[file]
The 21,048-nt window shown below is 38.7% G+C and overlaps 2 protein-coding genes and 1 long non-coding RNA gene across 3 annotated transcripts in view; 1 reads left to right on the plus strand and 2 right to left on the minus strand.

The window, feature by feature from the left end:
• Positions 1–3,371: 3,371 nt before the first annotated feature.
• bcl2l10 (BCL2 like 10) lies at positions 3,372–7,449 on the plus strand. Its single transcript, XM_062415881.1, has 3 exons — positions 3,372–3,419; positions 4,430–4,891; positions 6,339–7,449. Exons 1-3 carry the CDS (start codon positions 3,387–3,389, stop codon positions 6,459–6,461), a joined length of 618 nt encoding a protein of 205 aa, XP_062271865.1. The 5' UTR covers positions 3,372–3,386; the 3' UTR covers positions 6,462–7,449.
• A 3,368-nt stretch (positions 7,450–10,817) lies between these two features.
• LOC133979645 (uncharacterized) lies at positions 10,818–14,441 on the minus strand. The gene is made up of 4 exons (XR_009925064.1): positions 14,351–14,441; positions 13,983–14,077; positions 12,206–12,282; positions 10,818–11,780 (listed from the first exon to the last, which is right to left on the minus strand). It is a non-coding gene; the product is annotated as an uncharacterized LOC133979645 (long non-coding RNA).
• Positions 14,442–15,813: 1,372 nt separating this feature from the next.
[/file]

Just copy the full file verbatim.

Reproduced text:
The 21,048-nt window shown below is 38.7% G+C and overlaps 2 protein-coding genes and 1 long non-coding RNA gene across 3 annotated transcripts in view; 1 reads left to right on the plus strand and 2 right to left on the minus strand.

The window, feature by feature from the left end:
• Positions 1–3,371: 3,371 nt before the first annotated feature.
• bcl2l10 (BCL2 like 10) lies at positions 3,372–7,449 on the plus strand. Its single transcript, XM_062415881.1, has 3 exons — positions 3,372–3,419; positions 4,430–4,891; positions 6,339–7,449. Exons 1-3 carry the CDS (start codon positions 3,387–3,389, stop codon positions 6,459–6,461), a joined length of 618 nt encoding a protein of 205 aa, XP_062271865.1. The 5' UTR covers positions 3,372–3,386; the 3' UTR covers positions 6,462–7,449.
• A 3,368-nt stretch (positions 7,450–10,817) lies between these two features.
• LOC133979645 (uncharacterized) lies at positions 10,818–14,441 on the minus strand. The gene is made up of 4 exons (XR_009925064.1): positions 14,351–14,441; positions 13,983–14,077; positions 12,206–12,282; positions 10,818–11,780 (listed from the first exon to the last, which is right to left on the minus strand). It is a non-coding gene; the product is annotated as an uncharacterized LOC133979645 (long non-coding RNA).
• Positions 14,442–15,813: 1,372 nt separating this feature from the next.